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Replies to Various - on science & theosophy

Aug 12, 1995 09:34 PM
by Jerry Schueler

There have been several discussions on scientific
themes. Here are a few comments:

Keith: <Blavatsky seems to deny the existence of a Jehovah
type God at every term, Principles such as Motion and Space
seem to be primary, but it is unclear how these could be

Actually, she believed in such gods (and goddesses too). She
did, however, deny that Jehovah was a 'supreme' god, or the
'only' god. She also taught that everything (i.e., every
single thing in our universe) is conscious on its own
level/subplane. My guess is that this goes for light too.
BTW, life did not "originate" on Earth but life and Earth
came into manifestation together in the sense that inert or
'dead' matter simply does not exist.

Fred: < I view this experiment as a demonstration that
information may be exchanged instanteuosly in some
situations. It takes only a little imagination to believe
that the monad has this capability.>

I believe that this phenomenon is called Bell's
Interconnectedness Theorem; a very well known (and accepted
as valid) theorem of physics. And yes, I would agree that
the monad has this capability. Thought itself is faster
than light (i.e., think of a place, and instantly you are
mentally there).

Lewis: < This reminds me of the Ken Keyes book The Hundreth
Monkey. Have you heard of it?>

I have. In fact, lots of scientists use it to explain their
pet theories - R. Sheldrake and his morphic fields comes to
my mind as just one.

Keith: <Light seems to be some kind of perpetrator of maya
also. It glues and separates at the same time (another
paradox). In other words without it ( or the subatomic
forces etc.) communication or relationship would be
impossible, but what it communicates is that things are
separate. Isn't there a reference in the SD to this. >

Yes, there is. Light (i.e., physical light, especially in
its form of electricity) is called Fohat, and it is Fohat
that connects the subjective I or Self with its objective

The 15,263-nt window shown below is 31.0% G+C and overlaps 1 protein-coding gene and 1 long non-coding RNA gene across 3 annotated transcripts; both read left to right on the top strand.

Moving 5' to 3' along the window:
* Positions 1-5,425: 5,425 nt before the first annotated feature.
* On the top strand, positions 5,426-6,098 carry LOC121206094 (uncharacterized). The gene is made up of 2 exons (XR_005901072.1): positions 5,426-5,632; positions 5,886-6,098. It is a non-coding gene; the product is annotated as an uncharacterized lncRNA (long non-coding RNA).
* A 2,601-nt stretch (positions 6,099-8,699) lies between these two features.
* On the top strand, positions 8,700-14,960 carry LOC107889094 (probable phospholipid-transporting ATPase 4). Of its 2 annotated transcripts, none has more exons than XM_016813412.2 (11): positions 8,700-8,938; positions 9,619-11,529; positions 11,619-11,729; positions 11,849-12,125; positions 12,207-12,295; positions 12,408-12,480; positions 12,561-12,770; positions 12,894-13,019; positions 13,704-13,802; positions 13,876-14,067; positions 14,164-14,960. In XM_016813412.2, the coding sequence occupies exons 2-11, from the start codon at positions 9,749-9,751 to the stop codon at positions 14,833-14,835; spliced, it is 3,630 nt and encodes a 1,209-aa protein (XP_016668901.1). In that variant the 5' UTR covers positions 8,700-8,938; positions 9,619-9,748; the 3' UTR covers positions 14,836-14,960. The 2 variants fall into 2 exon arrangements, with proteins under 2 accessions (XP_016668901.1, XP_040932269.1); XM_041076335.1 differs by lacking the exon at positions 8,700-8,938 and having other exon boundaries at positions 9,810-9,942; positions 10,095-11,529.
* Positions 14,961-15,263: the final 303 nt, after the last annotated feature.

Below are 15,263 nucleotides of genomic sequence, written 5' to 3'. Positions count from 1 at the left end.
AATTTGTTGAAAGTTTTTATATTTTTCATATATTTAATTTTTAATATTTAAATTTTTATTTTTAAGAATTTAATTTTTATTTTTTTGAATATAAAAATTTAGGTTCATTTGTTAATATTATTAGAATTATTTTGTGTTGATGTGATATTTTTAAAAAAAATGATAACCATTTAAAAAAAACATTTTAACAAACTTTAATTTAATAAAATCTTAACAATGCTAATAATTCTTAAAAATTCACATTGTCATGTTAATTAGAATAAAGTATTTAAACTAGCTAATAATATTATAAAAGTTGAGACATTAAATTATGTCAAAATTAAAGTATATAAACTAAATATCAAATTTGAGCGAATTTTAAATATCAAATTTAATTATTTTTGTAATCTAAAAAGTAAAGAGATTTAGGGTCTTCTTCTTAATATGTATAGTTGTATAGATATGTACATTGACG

Not-I or world. It both connects the I and Not-I as well
as separates the two from each other. Incidently, the terms
I and not-I did not originate with me (I used them a lot
in my Enochian Physics) but have been around for a awhile.
M. Esther Harding, a Jungian, wrote a book called "The 'I'
and the 'Not-I': A study in the development of
consciousness" back in 1973, and there were others as
well). However, I do rather like the idea, because of its
simplicity and elegance. Think of the I as a point in
spacetime. Think of the Not-I as its universe symbolized
as a circle as being the spacetime continuum itself. This
gives the famous central dot within a circle that HPB
notes in her proem to the SD. The I/dot (the center
that is nowhere) is intimately connected to the Not-I/World
(the circle that is everywhere) through what HPB calls
Fohat; an acausal connecting principle that functions in
the manner of Jung's synchronicity.

Liesel: <What does a thing look like which has neither a
slope nor a gradient? What's non-linear. Is it more than
2 dimensions?>

First of all, it is good to hear from you again (its
been awhile). Secondly, I love the Turbulent Mirror.
Thirdly, slopes and gradients have to do with plotting
things on various coordinate systems such as with an
x and y axes. Non-linear simply means that there is
no uniform relationship. When a linear relationship
is plotted on a graph, it makes a straight line (which
may or may not have a slope). A non-linear
relationship will make a curved line. Fourthly,
linear and non-linear have nothing to do with